Run git fetch (remote) to update your remote refs, it's show you what's new. Then, when you checkout your local branch, it will show you whether it's behind upstream.

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I think he already has the local branch checked out, so he needs something else to show whether it's behind etc. He can do this with git status. –  Neil Mayhew Jul 19 '10 at 5:15
    
True, after you've fetched remotes, git status will show that as well. –  che Jul 19 '10 at 6:27
    
That's something in the mood git pull --dry-run does, but I think it is to heavy for a cron script run each minute. –  takeshin Jul 19 '10 at 8:11
    
@takeshin: You can't check remote repositories without going on the network. If there isn't anything new fetch's not going to do much beyond than checking status. If you need a very fast and lightweight reaction on remote updates, you might want to look into hooking some kind of notifications to the remote repository. –  che Jul 19 '10 at 22:12
    
@takeshin: if you're wanting to check the remote repo every minute I think you've missed the point of DVCS. The whole idea is to be able to develop independently for a while, and then put it all together smoothly later. It's not like cvs, svn, p4 etc. where you always have to be working on top of whatever is the latest in the repository. If you really need something that somebody else is working on, then you should use a different communication mechanism, such as email, to tell you when it's ready to pull. –  Neil Mayhew Jul 20 '10 at 1:38

If you run this script, it will test if the current branch need a git pull :

#!/bin/bash

git fetch -v --dry-run 2>&1 |
    grep -qE "\[up\s+to\s+date\]\s+$(
        git branch 2>/dev/null |
           sed -n '/^\*/s/^\* //p' |
                sed -r 's:(\+|\*|\$):\\\1:g'
    )\s+" || {
        echo >&2 "Current branch need a 'git pull' before commit"
        exit 1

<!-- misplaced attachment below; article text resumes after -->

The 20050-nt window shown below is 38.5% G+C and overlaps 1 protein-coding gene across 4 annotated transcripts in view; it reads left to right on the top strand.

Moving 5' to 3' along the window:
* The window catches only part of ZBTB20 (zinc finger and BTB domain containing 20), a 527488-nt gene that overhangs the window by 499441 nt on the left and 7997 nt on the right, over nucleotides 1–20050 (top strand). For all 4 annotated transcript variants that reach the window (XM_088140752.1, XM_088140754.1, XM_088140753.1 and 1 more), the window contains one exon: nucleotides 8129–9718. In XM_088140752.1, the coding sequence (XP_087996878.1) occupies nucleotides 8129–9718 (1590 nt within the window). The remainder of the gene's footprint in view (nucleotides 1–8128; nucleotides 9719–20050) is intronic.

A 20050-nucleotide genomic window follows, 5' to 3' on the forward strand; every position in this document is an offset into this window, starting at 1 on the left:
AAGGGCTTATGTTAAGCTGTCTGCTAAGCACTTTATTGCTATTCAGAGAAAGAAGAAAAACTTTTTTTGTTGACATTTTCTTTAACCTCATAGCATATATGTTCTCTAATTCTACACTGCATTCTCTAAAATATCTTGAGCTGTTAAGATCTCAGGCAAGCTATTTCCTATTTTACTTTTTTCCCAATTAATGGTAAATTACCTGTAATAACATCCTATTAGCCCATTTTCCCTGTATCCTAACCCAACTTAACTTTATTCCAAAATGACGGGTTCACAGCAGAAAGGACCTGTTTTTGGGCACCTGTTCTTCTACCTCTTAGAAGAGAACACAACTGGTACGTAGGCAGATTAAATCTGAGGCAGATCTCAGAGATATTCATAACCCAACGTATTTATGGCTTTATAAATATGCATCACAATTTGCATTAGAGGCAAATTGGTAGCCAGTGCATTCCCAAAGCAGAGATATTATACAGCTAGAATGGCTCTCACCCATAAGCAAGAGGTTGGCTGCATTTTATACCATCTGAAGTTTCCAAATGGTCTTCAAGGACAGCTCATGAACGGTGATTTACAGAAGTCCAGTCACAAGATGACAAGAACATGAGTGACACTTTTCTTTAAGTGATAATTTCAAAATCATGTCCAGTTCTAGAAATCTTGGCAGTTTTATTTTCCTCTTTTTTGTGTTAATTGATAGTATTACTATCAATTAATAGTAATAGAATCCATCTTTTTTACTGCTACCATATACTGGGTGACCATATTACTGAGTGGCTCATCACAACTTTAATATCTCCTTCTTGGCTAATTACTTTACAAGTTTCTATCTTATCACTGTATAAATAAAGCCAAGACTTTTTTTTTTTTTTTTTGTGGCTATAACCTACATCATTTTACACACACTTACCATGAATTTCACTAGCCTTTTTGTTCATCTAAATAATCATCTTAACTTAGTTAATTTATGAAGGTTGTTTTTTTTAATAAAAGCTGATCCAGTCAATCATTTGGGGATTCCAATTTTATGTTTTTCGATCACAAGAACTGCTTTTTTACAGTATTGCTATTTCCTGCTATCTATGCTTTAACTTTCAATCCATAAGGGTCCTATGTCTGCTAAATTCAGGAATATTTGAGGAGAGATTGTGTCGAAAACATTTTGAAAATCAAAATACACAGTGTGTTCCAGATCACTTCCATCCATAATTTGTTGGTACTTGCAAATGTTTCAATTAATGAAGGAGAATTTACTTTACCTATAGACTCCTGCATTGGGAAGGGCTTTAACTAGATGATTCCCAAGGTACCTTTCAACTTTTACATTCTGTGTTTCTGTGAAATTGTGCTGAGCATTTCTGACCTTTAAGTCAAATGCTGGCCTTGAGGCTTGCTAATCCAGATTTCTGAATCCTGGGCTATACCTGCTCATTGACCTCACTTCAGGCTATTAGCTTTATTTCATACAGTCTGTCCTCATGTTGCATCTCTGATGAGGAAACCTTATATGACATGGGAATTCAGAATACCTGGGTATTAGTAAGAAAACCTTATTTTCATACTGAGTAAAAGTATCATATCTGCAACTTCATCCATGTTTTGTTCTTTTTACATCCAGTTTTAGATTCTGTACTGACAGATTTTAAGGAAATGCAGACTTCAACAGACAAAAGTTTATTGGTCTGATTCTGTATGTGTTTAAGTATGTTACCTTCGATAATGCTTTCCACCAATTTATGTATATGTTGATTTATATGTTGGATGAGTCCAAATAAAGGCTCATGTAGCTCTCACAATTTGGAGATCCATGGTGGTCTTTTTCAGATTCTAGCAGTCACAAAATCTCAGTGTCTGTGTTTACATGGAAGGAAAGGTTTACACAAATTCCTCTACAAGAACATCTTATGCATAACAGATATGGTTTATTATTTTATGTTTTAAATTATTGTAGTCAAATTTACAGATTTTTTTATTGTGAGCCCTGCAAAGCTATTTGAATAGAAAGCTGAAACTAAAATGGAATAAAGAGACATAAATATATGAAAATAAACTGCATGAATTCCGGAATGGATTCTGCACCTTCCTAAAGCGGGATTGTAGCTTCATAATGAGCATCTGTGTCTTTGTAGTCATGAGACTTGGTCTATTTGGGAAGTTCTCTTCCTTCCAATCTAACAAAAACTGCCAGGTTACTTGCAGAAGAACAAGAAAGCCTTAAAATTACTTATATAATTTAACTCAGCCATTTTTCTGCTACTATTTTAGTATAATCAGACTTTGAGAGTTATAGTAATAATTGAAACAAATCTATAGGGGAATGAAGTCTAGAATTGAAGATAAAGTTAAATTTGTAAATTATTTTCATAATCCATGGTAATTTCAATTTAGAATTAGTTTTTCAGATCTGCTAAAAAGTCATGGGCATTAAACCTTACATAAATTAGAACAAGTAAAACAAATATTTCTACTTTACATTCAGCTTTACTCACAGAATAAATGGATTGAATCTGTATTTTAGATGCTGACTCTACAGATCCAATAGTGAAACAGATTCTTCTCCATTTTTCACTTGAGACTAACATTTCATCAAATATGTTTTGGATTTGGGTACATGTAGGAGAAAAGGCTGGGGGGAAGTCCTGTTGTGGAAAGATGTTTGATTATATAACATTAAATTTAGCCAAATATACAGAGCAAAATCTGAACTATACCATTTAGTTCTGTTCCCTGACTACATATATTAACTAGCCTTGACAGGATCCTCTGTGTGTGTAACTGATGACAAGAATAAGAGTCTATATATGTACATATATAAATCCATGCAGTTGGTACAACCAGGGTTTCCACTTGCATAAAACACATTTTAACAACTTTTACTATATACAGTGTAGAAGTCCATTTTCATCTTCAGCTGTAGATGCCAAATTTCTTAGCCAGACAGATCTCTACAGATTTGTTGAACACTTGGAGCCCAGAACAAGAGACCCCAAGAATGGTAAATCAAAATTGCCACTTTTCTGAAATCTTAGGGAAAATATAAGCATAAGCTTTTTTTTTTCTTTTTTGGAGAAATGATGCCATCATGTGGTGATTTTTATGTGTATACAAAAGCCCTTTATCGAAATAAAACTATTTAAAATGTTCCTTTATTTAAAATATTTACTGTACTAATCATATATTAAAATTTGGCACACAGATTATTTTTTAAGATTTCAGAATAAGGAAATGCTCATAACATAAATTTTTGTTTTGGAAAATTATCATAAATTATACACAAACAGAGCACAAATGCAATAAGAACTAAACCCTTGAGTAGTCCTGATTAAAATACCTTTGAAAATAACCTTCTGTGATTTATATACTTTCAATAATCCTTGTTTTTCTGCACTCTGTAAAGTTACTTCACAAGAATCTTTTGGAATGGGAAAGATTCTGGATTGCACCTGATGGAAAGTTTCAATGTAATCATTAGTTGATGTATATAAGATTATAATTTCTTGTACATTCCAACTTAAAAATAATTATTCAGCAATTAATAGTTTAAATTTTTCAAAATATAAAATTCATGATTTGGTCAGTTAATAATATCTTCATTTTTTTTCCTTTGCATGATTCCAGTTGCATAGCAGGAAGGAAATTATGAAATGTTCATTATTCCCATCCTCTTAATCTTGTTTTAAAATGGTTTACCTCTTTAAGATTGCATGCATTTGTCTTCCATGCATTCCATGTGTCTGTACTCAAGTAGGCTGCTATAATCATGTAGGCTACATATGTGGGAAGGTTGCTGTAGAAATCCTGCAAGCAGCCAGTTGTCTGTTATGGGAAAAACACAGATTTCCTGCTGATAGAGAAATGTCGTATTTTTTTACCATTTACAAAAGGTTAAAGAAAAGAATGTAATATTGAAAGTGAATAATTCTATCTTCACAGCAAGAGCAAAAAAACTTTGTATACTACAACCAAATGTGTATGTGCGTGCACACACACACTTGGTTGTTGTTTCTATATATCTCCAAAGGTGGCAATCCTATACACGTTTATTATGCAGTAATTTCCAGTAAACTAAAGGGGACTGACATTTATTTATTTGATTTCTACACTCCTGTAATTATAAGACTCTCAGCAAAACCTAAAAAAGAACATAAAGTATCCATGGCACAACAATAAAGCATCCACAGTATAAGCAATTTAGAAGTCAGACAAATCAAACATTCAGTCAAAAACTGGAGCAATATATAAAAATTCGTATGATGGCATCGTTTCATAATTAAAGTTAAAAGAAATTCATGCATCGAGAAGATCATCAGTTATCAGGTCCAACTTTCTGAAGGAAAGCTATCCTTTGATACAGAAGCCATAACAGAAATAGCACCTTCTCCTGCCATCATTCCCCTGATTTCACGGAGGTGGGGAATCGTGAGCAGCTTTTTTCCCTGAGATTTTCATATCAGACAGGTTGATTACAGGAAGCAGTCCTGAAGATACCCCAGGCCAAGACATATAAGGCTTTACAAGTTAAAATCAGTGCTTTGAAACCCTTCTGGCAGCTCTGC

}

it's very convenient to put it as a git hook pre-commit to avoid

Merge branch 'foobar' of url:/path/to/git/foobar into foobar

when you commit before pulling.

To use this code as a hook, simply copy/paste the script in

.git/hooks/pre-commit

and

chmod +x .git/hooks/pre-commit
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git ls-remote | cut -f1 | git cat-file --batch-check >&-

will list everything referenced in any remote that isn't in your repo. To catch remote ref changes to things you already had (e.g. resets to previous commits) takes a little more:

git pack-refs --all
mine=`mktemp`
sed '/^#/d;/^^/{G;s/.\(.*\)\n.* \(.*\)/\1 \2^{}/;};h' .git/packed-refs | sort -k2 >$mine
for r in `git remote`; do 
    echo Checking $r ...
    git ls-remote $r | sort -k2 | diff -b - $mine | grep ^\<
done
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Here's a Bash one-liner that compares the current branch's HEAD commit hash against its remote upstream branch, no heavy git fetch or git pull --dry-run operations required:

[ $(git rev-parse HEAD) = $(git ls-remote $(git rev-parse --abbrev-ref @{u} | \
sed 's/\// /g') | cut -f1) ] && echo up to date || echo not up to date

Here's how this somewhat dense line is broken down:

  • Commands are grouped and nested using $(x) Bash command-substitution syntax.
  • git rev-parse --abbrev-ref @{u} returns an abbreviated upstream ref (e.g. origin/master), which is then converted into space-separated fields by the piped sed command, e.g. origin master.
  • This string is fed into git ls-remote which returns the head commit of the remote branch. This command will communicate with the remote repository. The piped cut command extracts just the first field (the commit hash), removing the tab-separated reference string.
  • git rev-parse HEAD returns the local commit hash.
  • The Bash syntax [ a = b ] && x || y completes the one-liner: this is a Bash string-comparison = within a test construct [ test ], followed by and-list and or-list constructs && true || false.
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Here's my version of a bash script that checks all repos in a predefined folder:

https://gist.github.com/henryiii/5841984

It can differentiate between common situations, like pull needed and push needed, and it is multithreaded, so the fetch happens all at once. It has several commands, like pull and status.

Put a symlink (or the script) in a folder in your path, then it works as git all status (etc). It only supports origin/master, but it can be edited or combined with another method.